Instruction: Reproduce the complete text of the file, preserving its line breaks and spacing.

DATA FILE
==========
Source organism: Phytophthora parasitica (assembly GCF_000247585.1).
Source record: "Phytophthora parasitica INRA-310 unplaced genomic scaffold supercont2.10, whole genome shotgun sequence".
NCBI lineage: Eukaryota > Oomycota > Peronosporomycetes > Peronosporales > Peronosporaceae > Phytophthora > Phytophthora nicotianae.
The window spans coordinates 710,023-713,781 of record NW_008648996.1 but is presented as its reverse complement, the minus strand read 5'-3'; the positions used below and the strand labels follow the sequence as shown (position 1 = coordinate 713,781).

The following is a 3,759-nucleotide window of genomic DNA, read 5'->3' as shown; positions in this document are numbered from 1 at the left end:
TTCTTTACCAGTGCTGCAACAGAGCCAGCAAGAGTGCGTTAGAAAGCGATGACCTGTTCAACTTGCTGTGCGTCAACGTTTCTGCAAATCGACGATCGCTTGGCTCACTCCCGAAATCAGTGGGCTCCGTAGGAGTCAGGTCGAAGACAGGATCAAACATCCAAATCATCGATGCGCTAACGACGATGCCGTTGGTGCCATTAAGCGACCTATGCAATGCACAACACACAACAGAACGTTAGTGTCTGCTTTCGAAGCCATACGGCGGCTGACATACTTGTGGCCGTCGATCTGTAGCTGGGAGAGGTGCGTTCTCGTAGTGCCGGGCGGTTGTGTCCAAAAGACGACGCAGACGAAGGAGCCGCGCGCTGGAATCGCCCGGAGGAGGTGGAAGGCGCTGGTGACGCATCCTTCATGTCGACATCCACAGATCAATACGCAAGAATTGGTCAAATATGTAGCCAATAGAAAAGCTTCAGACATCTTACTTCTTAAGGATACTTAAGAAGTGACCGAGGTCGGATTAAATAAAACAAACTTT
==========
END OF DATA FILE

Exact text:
Source organism: Phytophthora parasitica (assembly GCF_000247585.1).
Source record: "Phytophthora parasitica INRA-310 unplaced genomic scaffold supercont2.10, whole genome shotgun sequence".
NCBI lineage: Eukaryota > Oomycota > Peronosporomycetes > Peronosporales > Peronosporaceae > Phytophthora > Phytophthora nicotianae.
The window spans coordinates 710,023-713,781 of record NW_008648996.1 but is presented as its reverse complement, the minus strand read 5'-3'; the positions used below and the strand labels follow the sequence as shown (position 1 = coordinate 713,781).

The following is a 3,759-nucleotide window of genomic DNA, read 5'->3' as shown; positions in this document are numbered from 1 at the left end:
TTCTTTACCAGTGCTGCAACAGAGCCAGCAAGAGTGCGTTAGAAAGCGATGACCTGTTCAACTTGCTGTGCGTCAACGTTTCTGCAAATCGACGATCGCTTGGCTCACTCCCGAAATCAGTGGGCTCCGTAGGAGTCAGGTCGAAGACAGGATCAAACATCCAAATCATCGATGCGCTAACGACGATGCCGTTGGTGCCATTAAGCGACCTATGCAATGCACAACACACAACAGAACGTTAGTGTCTGCTTTCGAAGCCATACGGCGGCTGACATACTTGTGGCCGTCGATCTGTAGCTGGGAGAGGTGCGTTCTCGTAGTGCCGGGCGGTTGTGTCCAAAAGACGACGCAGACGAAGGAGCCGCGCGCTGGAATCGCCCGGAGGAGGTGGAAGGCGCTGGTGACGCATCCTTCATGTCGACATCCACAGATCAATACGCAAGAATTGGTCAAATATGTAGCCAATAGAAAAGCTTCAGACATCTTACTTCTTAAGGATACTTAAGAAGTGACCGAGGTCGGATTAAATAAAACAAACTTT